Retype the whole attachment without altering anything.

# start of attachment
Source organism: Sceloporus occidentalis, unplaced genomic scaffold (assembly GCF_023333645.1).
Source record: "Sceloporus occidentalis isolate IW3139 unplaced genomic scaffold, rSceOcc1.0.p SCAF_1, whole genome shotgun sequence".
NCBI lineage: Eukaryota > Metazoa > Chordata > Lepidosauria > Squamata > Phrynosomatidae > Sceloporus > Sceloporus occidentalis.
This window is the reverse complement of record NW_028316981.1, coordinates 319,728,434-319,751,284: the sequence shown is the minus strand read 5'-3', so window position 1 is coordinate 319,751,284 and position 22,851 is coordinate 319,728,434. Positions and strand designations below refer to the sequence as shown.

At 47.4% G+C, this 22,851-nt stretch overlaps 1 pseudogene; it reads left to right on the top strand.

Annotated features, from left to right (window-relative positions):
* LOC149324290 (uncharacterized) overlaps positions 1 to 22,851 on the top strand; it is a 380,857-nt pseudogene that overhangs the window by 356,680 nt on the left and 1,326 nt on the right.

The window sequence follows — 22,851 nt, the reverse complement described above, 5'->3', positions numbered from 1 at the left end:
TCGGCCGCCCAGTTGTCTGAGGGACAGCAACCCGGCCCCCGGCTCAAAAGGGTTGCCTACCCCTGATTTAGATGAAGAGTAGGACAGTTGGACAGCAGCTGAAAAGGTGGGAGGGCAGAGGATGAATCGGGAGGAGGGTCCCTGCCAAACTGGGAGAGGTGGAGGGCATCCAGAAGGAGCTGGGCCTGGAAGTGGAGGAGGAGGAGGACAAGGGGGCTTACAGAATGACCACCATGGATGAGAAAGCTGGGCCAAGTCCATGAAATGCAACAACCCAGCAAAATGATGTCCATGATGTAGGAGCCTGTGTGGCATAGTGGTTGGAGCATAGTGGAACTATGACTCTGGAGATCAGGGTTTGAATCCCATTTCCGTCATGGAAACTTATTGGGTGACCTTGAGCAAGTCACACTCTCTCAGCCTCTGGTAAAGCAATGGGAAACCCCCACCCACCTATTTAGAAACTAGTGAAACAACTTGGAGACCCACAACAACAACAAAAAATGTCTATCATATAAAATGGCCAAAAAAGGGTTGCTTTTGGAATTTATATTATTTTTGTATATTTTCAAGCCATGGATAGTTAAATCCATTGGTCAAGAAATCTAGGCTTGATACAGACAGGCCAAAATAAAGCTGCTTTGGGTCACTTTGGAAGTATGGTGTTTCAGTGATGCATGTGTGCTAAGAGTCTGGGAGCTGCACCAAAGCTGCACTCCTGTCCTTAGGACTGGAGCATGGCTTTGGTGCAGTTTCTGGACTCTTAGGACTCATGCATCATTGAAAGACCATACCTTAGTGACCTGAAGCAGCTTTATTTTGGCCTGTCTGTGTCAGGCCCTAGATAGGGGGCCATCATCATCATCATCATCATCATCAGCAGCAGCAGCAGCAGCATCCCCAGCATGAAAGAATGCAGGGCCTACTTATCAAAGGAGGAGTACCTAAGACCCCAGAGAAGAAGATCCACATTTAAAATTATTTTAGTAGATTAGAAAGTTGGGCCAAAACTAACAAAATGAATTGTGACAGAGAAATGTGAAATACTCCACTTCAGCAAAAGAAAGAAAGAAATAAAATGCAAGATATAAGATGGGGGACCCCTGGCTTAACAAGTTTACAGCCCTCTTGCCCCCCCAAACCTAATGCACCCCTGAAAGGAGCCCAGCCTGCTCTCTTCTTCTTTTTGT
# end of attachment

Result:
Source organism: Sceloporus occidentalis, unplaced genomic scaffold (assembly GCF_023333645.1).
Source record: "Sceloporus occidentalis isolate IW3139 unplaced genomic scaffold, rSceOcc1.0.p SCAF_1, whole genome shotgun sequence".
NCBI lineage: Eukaryota > Metazoa > Chordata > Lepidosauria > Squamata > Phrynosomatidae > Sceloporus > Sceloporus occidentalis.
This window is the reverse complement of record NW_028316981.1, coordinates 319,728,434-319,751,284: the sequence shown is the minus strand read 5'-3', so window position 1 is coordinate 319,751,284 and position 22,851 is coordinate 319,728,434. Positions and strand designations below refer to the sequence as shown.

At 47.4% G+C, this 22,851-nt stretch overlaps 1 pseudogene; it reads left to right on the top strand.

Annotated features, from left to right (window-relative positions):
* LOC149324290 (uncharacterized) overlaps positions 1 to 22,851 on the top strand; it is a 380,857-nt pseudogene that overhangs the window by 356,680 nt on the left and 1,326 nt on the right.

The window sequence follows — 22,851 nt, the reverse complement described above, 5'->3', positions numbered from 1 at the left end:
TCGGCCGCCCAGTTGTCTGAGGGACAGCAACCCGGCCCCCGGCTCAAAAGGGTTGCCTACCCCTGATTTAGATGAAGAGTAGGACAGTTGGACAGCAGCTGAAAAGGTGGGAGGGCAGAGGATGAATCGGGAGGAGGGTCCCTGCCAAACTGGGAGAGGTGGAGGGCATCCAGAAGGAGCTGGGCCTGGAAGTGGAGGAGGAGGAGGACAAGGGGGCTTACAGAATGACCACCATGGATGAGAAAGCTGGGCCAAGTCCATGAAATGCAACAACCCAGCAAAATGATGTCCATGATGTAGGAGCCTGTGTGGCATAGTGGTTGGAGCATAGTGGAACTATGACTCTGGAGATCAGGGTTTGAATCCCATTTCCGTCATGGAAACTTATTGGGTGACCTTGAGCAAGTCACACTCTCTCAGCCTCTGGTAAAGCAATGGGAAACCCCCACCCACCTATTTAGAAACTAGTGAAACAACTTGGAGACCCACAACAACAACAAAAAATGTCTATCATATAAAATGGCCAAAAAAGGGTTGCTTTTGGAATTTATATTATTTTTGTATATTTTCAAGCCATGGATAGTTAAATCCATTGGTCAAGAAATCTAGGCTTGATACAGACAGGCCAAAATAAAGCTGCTTTGGGTCACTTTGGAAGTATGGTGTTTCAGTGATGCATGTGTGCTAAGAGTCTGGGAGCTGCACCAAAGCTGCACTCCTGTCCTTAGGACTGGAGCATGGCTTTGGTGCAGTTTCTGGACTCTTAGGACTCATGCATCATTGAAAGACCATACCTTAGTGACCTGAAGCAGCTTTATTTTGGCCTGTCTGTGTCAGGCCCTAGATAGGGGGCCATCATCATCATCATCATCATCATCAGCAGCAGCAGCAGCAGCATCCCCAGCATGAAAGAATGCAGGGCCTACTTATCAAAGGAGGAGTACCTAAGACCCCAGAGAAGAAGATCCACATTTAAAATTATTTTAGTAGATTAGAAAGTTGGGCCAAAACTAACAAAATGAATTGTGACAGAGAAATGTGAAATACTCCACTTCAGCAAAAGAAAGAAAGAAATAAAATGCAAGATATAAGATGGGGGACCCCTGGCTTAACAAGTTTACAGCCCTCTTGCCCCCCCAAACCTAATGCACCCCTGAAAGGAGCCCAGCCTGCTCTCTTCTTCTTTTTGT